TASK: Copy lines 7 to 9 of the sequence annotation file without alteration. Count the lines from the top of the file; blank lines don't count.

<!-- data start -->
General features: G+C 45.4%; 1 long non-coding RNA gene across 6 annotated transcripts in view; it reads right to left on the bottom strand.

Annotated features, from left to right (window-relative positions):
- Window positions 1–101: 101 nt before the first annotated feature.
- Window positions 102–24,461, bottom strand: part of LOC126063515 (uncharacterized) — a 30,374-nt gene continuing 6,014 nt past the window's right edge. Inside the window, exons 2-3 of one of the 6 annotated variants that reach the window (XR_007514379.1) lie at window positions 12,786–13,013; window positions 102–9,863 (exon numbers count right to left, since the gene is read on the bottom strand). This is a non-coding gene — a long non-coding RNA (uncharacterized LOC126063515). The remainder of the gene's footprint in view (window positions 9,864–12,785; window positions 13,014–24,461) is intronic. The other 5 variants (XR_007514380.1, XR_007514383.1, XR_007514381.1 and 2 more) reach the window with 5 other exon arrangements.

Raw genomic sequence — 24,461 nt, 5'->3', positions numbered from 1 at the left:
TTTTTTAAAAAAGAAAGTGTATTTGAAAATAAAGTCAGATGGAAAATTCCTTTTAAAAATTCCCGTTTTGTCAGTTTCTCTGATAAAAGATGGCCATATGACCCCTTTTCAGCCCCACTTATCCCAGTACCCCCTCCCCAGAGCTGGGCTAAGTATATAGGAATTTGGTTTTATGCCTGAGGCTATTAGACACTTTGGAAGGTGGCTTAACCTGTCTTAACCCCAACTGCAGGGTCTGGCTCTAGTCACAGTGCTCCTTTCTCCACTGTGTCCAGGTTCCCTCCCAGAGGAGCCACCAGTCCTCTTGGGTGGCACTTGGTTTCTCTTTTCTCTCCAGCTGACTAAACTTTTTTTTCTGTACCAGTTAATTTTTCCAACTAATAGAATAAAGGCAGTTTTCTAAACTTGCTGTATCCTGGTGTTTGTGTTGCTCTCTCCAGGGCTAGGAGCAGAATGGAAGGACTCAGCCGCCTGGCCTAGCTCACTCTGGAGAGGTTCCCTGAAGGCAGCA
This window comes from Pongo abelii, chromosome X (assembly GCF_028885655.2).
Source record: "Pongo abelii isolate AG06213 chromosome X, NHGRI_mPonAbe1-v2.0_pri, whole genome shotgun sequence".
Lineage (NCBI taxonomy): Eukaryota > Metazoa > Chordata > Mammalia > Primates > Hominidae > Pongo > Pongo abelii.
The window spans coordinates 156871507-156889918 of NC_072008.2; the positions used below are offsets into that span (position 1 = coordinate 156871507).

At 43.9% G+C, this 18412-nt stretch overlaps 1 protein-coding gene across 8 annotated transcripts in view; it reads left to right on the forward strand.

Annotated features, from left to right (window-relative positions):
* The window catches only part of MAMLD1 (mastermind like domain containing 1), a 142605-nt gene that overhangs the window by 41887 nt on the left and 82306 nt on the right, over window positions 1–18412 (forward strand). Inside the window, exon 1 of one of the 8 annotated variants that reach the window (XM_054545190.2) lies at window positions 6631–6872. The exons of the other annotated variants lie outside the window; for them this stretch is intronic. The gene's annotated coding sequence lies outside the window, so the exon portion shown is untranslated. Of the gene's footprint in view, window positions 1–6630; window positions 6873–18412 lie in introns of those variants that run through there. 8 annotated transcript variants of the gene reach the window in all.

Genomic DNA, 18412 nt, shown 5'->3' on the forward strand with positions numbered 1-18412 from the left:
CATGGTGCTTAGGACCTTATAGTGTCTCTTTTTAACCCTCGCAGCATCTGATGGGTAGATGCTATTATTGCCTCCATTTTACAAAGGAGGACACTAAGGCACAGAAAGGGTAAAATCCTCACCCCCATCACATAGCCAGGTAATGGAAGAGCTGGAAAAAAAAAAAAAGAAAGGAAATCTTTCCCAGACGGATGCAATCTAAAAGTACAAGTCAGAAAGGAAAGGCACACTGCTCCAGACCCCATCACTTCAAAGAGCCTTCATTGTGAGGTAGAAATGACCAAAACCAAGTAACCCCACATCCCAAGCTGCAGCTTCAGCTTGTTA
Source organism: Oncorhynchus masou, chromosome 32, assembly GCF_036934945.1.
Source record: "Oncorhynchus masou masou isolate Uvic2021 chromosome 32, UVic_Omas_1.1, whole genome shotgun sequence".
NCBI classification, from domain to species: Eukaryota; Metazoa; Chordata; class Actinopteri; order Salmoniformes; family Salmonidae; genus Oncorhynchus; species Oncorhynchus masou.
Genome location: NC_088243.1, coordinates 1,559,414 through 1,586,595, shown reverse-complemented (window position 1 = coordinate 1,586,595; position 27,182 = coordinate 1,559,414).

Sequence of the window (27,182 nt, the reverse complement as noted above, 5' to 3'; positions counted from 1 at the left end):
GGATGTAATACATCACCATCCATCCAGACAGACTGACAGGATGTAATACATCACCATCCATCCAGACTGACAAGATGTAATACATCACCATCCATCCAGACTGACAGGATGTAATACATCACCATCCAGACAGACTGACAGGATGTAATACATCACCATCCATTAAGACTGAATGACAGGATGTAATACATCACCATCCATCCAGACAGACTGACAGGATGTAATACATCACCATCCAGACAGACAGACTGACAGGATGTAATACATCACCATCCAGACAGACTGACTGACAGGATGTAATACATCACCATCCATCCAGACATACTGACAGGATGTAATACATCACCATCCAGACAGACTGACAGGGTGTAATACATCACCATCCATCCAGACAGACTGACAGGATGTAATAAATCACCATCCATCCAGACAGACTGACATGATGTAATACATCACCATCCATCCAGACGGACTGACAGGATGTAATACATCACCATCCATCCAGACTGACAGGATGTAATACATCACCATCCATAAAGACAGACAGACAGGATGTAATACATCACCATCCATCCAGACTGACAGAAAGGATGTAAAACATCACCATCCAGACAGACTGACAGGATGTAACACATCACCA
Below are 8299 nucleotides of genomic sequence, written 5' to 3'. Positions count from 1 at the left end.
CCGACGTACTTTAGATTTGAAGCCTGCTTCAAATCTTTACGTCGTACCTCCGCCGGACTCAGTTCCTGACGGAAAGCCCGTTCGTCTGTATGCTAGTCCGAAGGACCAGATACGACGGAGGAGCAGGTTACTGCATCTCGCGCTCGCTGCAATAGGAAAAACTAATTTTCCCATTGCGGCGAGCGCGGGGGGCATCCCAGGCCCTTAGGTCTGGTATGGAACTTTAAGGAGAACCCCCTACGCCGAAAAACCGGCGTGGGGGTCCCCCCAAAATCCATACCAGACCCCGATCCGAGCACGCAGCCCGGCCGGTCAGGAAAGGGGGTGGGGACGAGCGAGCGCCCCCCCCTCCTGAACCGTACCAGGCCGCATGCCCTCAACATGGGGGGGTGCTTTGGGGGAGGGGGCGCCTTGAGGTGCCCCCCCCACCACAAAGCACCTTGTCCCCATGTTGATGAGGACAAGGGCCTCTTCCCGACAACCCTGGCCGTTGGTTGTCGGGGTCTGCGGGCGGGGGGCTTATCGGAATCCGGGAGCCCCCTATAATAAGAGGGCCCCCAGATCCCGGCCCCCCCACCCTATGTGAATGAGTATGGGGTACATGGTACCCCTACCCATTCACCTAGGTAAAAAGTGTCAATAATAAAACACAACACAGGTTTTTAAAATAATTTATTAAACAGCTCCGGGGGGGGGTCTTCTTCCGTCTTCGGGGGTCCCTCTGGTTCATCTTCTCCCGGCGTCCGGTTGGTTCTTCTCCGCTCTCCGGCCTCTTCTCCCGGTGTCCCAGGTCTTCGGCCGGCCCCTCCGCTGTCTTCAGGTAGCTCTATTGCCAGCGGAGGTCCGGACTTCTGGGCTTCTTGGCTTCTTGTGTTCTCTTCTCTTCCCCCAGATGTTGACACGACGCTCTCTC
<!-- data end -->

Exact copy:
This window comes from Pongo abelii, chromosome X (assembly GCF_028885655.2).
Source record: "Pongo abelii isolate AG06213 chromosome X, NHGRI_mPonAbe1-v2.0_pri, whole genome shotgun sequence".
Lineage (NCBI taxonomy): Eukaryota > Metazoa > Chordata > Mammalia > Primates > Hominidae > Pongo > Pongo abelii.